Fig. 6

Proteomic phenotyping of phosphorylation-site stoichiometry. (A) The upper panels show the phenotypic phosphoproteome comparison organized by GO biological process for mitotic (left) and S phase (right) cells. Proteins involved in metabolic processes have high-occupancy phosphorylation sites during mitosis, but low-occupancy sites during S phase (color scale: yellow, high overrepresentation; dark blue, high underrepresentation). (B) Proteomic phenotype analysis of GO CC level [similar analysis as in (A)]. (Color scale: red, high overrepresentation; blue, high underrepresentation).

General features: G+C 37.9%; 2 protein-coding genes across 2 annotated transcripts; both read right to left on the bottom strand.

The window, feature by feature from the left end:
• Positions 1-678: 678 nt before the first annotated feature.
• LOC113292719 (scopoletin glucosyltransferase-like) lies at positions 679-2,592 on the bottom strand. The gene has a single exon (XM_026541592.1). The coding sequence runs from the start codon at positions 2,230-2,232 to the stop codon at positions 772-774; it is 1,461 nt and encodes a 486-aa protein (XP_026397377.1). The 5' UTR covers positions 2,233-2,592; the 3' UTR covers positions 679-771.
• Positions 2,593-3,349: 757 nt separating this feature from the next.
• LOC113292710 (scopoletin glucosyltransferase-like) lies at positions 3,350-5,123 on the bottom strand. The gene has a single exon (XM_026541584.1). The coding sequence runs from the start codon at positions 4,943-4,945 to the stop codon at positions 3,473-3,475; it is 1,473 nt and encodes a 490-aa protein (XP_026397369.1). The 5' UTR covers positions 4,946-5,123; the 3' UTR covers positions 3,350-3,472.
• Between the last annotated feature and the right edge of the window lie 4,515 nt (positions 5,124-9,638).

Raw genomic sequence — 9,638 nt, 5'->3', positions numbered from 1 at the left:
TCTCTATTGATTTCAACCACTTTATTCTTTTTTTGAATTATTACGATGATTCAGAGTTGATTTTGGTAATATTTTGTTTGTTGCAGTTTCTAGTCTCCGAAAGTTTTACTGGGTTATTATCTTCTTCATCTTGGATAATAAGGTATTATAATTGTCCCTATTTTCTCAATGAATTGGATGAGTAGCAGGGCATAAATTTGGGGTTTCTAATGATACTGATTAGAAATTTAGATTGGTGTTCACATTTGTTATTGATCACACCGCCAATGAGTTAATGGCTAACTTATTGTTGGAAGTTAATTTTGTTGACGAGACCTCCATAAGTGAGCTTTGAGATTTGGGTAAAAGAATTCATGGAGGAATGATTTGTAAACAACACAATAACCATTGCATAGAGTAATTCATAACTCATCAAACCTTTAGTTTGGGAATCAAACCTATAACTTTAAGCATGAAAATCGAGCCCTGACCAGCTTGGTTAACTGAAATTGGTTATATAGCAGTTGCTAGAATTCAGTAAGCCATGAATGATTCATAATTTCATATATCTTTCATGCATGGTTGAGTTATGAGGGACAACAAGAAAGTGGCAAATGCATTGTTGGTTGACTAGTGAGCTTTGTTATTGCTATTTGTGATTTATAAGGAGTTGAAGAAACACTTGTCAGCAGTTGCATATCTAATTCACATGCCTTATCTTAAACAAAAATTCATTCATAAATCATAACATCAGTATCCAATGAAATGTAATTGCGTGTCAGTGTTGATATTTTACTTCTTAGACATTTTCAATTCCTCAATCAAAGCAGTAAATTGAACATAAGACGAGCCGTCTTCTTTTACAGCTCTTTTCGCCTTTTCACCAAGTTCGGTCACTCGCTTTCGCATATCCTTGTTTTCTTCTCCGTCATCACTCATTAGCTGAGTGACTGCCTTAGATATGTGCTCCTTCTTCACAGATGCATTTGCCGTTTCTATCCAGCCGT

Here, we present the combined global analysis of proteome and phosphoproteome dynamics during the cell cycle representing ~6000 proteins and quantifying more than 20,000 unique phosphorylation sites. The quantitative proteomics approach we describe is generic and the data should be valuable resources for large-scale studies of in vivo phosphorylation dynamics at a systems-biology level. The data set is freely accessible through the PHOSIDA and MAPU databases (42, 43), as well as through the DAS system in ENSMBL (44). As illustrated with several examples here, we expect it to be useful for the cell cycle and cancer communities because it directly connects gene expression changes with protein regulatory information at a proteome-wide level.